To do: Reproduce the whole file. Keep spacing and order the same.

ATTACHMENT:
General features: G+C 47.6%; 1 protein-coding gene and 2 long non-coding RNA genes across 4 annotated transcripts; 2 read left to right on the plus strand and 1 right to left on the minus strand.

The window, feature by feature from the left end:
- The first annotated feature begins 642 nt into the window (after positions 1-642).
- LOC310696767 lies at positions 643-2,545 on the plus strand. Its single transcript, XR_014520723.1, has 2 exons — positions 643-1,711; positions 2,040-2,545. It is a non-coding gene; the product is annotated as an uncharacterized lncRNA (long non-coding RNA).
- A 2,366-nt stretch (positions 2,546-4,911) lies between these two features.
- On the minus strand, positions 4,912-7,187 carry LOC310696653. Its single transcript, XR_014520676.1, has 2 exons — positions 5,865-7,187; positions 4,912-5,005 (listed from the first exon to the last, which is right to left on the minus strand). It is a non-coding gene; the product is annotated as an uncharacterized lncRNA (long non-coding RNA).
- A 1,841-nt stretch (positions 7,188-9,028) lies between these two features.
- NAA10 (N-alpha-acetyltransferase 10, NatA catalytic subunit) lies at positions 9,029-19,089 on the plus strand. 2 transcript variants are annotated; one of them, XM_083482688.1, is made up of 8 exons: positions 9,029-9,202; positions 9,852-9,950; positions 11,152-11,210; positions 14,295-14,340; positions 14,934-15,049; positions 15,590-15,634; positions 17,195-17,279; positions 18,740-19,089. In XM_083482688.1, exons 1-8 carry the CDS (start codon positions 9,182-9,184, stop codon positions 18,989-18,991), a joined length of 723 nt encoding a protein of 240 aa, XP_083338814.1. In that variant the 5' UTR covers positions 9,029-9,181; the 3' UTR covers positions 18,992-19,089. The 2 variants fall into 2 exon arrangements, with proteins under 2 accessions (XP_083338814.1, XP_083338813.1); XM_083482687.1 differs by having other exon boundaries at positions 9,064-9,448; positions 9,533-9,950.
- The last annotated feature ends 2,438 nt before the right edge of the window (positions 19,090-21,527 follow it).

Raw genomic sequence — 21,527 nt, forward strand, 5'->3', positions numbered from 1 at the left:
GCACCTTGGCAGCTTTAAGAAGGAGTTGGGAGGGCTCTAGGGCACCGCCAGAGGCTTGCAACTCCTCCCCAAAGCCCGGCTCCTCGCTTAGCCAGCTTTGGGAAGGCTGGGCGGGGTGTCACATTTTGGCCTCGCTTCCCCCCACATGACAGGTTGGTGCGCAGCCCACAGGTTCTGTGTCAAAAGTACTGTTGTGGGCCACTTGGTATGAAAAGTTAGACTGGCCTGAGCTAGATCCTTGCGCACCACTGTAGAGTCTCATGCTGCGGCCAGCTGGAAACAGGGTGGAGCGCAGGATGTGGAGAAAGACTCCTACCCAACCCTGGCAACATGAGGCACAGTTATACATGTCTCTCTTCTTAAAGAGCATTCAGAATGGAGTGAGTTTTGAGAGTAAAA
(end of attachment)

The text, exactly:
General features: G+C 47.6%; 1 protein-coding gene and 2 long non-coding RNA genes across 4 annotated transcripts; 2 read left to right on the plus strand and 1 right to left on the minus strand.

The window, feature by feature from the left end:
- The first annotated feature begins 642 nt into the window (after positions 1-642).
- LOC310696767 lies at positions 643-2,545 on the plus strand. Its single transcript, XR_014520723.1, has 2 exons — positions 643-1,711; positions 2,040-2,545. It is a non-coding gene; the product is annotated as an uncharacterized lncRNA (long non-coding RNA).
- A 2,366-nt stretch (positions 2,546-4,911) lies between these two features.
- On the minus strand, positions 4,912-7,187 carry LOC310696653. Its single transcript, XR_014520676.1, has 2 exons — positions 5,865-7,187; positions 4,912-5,005 (listed from the first exon to the last, which is right to left on the minus strand). It is a non-coding gene; the product is annotated as an uncharacterized lncRNA (long non-coding RNA).
- A 1,841-nt stretch (positions 7,188-9,028) lies between these two features.
- NAA10 (N-alpha-acetyltransferase 10, NatA catalytic subunit) lies at positions 9,029-19,089 on the plus strand. 2 transcript variants are annotated; one of them, XM_083482688.1, is made up of 8 exons: positions 9,029-9,202; positions 9,852-9,950; positions 11,152-11,210; positions 14,295-14,340; positions 14,934-15,049; positions 15,590-15,634; positions 17,195-17,279; positions 18,740-19,089. In XM_083482688.1, exons 1-8 carry the CDS (start codon positions 9,182-9,184, stop codon positions 18,989-18,991), a joined length of 723 nt encoding a protein of 240 aa, XP_083338814.1. In that variant the 5' UTR covers positions 9,029-9,181; the 3' UTR covers positions 18,992-19,089. The 2 variants fall into 2 exon arrangements, with proteins under 2 accessions (XP_083338814.1, XP_083338813.1); XM_083482687.1 differs by having other exon boundaries at positions 9,064-9,448; positions 9,533-9,950.
- The last annotated feature ends 2,438 nt before the right edge of the window (positions 19,090-21,527 follow it).

Raw genomic sequence — 21,527 nt, forward strand, 5'->3', positions numbered from 1 at the left:
GCACCTTGGCAGCTTTAAGAAGGAGTTGGGAGGGCTCTAGGGCACCGCCAGAGGCTTGCAACTCCTCCCCAAAGCCCGGCTCCTCGCTTAGCCAGCTTTGGGAAGGCTGGGCGGGGTGTCACATTTTGGCCTCGCTTCCCCCCACATGACAGGTTGGTGCGCAGCCCACAGGTTCTGTGTCAAAAGTACTGTTGTGGGCCACTTGGTATGAAAAGTTAGACTGGCCTGAGCTAGATCCTTGCGCACCACTGTAGAGTCTCATGCTGCGGCCAGCTGGAAACAGGGTGGAGCGCAGGATGTGGAGAAAGACTCCTACCCAACCCTGGCAACATGAGGCACAGTTATACATGTCTCTCTTCTTAAAGAGCATTCAGAATGGAGTGAGTTTTGAGAGTAAAA